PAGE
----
First, former Colorado Governor Dick Lamb caused a huge controversy when he said “Old people must realize they have an obligation to die.” In his review of medical costs he found that the greatest percentage of medical dollars are spent on old people within six months of their death. Does an 85-year-old with a pacemaker really need a new hip? Should a 70-year-old with a catastrophic stroke really be put on a ventilator in ICU for 3 weeks?

Second, we should all own up to our responsibility to carry health insurance. I hear about the excessive cost but for most people it’s about the monthly cost of a new car. There are an awful lot of luxury cars on the road. Am I to believe someone can afford a Porsche but not health insurance?

Third, malpractice suits need to be limited. [Bad stuff] happens. Sometimes babies are born unhealthy through no fault of the doctor. Sometimes operations go wrong. And, yes, sometimes doctors make mistakes. Unless it’s something egregious, the doctor shouldn’t have to pay for an act of God.

We’ve become a nation of moaners and groaners. It’s always someone else’s responsibility, someone else’s fault. We think there’s a free lunch out there somewhere and we’re missing it.

Why do the wealthy and powerful come to the U.S. when they’re sick if they have such great health care in their socialized medicine country? Castro was almost killed by his Cuban doctors — they had to bring in one from Spain to correct the damage.

Michael Moore tells stories from his personal viewpoint, the truth be damned.

The fact is free competition provides the best quality at the best price for every product, including health care. Doctors should develop a “patient outcome” index that shows how well they diagnose and treat diseases and a “patient satisfaction” index that shows what patients think of the care they’ve gotten, and compete on those. They don’t want to be judged but they do want to be free to charge whatever they think is fair. I say, let the market decide.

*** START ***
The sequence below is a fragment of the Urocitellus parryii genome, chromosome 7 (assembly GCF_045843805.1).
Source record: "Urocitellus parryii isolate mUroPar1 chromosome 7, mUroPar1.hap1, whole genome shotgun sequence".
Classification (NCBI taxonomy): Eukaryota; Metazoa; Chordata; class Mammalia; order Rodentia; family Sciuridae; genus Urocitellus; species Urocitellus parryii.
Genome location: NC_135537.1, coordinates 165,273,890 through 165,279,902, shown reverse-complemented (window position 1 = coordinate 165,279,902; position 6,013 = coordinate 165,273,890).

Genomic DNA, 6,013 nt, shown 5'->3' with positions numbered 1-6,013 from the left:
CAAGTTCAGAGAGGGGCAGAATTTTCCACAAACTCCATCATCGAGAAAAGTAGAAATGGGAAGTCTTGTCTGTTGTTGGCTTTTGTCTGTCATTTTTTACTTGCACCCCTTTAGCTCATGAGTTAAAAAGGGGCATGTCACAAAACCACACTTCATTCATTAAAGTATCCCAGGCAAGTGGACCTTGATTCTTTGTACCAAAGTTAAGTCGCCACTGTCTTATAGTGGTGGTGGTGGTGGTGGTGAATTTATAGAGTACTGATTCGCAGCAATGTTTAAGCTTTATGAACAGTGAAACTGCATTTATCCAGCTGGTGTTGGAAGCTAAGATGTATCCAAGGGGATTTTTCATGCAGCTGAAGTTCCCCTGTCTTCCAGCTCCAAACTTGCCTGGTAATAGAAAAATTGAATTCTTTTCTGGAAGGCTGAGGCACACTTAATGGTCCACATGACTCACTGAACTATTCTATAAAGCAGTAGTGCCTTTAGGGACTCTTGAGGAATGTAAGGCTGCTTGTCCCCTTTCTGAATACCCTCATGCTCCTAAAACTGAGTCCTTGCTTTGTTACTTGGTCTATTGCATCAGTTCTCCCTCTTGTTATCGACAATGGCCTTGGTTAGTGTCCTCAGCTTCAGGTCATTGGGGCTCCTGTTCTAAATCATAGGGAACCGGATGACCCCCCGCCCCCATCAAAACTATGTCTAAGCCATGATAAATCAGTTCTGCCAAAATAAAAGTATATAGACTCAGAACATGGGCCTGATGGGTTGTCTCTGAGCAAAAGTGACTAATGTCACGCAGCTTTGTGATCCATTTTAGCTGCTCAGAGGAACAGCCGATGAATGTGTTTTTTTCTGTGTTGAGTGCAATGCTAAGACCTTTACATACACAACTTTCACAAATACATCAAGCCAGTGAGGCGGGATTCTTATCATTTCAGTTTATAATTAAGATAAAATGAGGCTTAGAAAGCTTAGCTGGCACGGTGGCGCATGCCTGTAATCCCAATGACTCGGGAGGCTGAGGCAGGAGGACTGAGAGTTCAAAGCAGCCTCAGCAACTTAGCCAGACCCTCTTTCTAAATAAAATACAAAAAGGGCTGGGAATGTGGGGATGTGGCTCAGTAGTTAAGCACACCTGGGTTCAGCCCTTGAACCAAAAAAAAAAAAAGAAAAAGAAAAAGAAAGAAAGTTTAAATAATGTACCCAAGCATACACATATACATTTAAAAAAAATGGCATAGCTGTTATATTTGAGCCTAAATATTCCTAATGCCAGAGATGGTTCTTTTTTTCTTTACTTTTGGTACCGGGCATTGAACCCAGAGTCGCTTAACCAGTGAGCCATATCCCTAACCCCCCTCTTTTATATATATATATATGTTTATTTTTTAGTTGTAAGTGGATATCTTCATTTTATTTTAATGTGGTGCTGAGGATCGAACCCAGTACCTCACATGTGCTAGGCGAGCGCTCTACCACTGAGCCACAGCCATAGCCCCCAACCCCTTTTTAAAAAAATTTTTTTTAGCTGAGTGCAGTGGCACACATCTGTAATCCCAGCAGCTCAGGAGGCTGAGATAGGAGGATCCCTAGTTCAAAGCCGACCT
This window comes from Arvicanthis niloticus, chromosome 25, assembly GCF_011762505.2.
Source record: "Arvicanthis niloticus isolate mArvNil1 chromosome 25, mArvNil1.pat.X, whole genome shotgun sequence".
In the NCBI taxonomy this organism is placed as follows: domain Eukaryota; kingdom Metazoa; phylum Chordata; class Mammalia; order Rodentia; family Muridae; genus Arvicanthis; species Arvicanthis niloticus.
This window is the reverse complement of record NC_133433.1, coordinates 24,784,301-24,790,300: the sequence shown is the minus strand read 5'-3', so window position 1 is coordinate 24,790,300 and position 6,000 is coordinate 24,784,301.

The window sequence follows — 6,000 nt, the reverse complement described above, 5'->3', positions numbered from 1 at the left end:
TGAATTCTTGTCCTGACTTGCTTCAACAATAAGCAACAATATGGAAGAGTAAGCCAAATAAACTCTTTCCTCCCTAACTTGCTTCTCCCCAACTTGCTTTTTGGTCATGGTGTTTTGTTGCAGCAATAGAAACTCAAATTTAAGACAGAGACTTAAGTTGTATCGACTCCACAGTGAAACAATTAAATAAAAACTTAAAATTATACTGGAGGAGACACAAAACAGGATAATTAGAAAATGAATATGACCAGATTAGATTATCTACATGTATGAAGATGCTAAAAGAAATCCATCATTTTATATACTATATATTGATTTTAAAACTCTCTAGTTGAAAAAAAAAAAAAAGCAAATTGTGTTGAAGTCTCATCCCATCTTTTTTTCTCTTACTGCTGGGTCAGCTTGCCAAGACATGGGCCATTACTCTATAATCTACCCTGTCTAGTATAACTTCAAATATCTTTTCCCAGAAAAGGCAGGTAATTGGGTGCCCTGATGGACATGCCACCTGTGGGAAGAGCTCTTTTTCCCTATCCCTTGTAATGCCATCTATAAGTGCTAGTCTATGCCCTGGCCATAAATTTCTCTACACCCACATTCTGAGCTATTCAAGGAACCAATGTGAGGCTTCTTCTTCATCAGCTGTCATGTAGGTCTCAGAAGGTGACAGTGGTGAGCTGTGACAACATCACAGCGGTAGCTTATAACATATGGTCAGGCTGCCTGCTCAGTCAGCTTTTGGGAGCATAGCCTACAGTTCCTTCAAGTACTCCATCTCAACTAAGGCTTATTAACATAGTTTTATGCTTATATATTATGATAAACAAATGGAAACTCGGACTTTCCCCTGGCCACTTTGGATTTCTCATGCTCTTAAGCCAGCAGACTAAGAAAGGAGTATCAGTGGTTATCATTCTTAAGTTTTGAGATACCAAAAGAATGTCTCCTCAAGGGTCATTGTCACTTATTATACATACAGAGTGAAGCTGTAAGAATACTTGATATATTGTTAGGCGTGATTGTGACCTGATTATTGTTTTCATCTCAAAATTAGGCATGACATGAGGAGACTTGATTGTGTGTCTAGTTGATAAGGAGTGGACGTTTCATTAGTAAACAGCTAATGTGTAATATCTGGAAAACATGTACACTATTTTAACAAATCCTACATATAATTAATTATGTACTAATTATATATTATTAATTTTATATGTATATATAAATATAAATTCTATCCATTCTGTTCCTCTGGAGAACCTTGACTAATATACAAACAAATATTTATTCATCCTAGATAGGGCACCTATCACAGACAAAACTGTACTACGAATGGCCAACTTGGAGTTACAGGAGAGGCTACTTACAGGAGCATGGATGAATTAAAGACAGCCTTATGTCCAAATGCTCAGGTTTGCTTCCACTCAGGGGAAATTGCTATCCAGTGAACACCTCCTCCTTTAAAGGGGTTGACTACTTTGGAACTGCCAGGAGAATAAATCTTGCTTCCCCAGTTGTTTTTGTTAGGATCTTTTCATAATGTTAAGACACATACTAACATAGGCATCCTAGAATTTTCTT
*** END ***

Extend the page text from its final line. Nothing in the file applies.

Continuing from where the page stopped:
Next, here’s Dr. Eric Chu from Canada:

I’m a physician practicing medicine in Canada who recently returned to Canada after four years of critical care medicine fellowship at Boston’s Harvard Medical School.

When I first went to Boston six years ago I (and many of my peers) had a “grass is greener” perception of medicine in the U.S. But after four years of taking care of patients and seeing how other physicians practice medicine in several of the top U.S. hospitals, I have come to the conclusion that the quality of the medical care that patients receive in the U.S. and Canada are very, very similar.

About 1-2% of U.S. patients do get better necessary care, about 20-30% of U.S. patients believe they are getting better care when it is more or less the same, and 5-10% of U.S. patients don’t get the care they should because they are uninsured.

Similarly, about 20% of Canadian patients believe they would get better quality of care in the U.S. than in Canada, but I think this is just a perception. Some patients do get better treatments in the U.S. through access to certain innovative treatments that are not yet accepted as standard of care and may not yet be available in Canada. Also there is better access to elective non-urgent treatments in the U.S. But the vast majority of patients in Canada get the basic medical care they need.

Both the U.S. and Canadian systems are far from perfect and both have areas in which they excel. Both suffer from the problem that health care in not cheap and patients want the best possible care for the least amount of money. The major problem with the Canadian system is that a lot resources are spent on acute care (emergency room patients, urgent surgeries, critically ill patients) and there is less left over for elective non-urgent cases.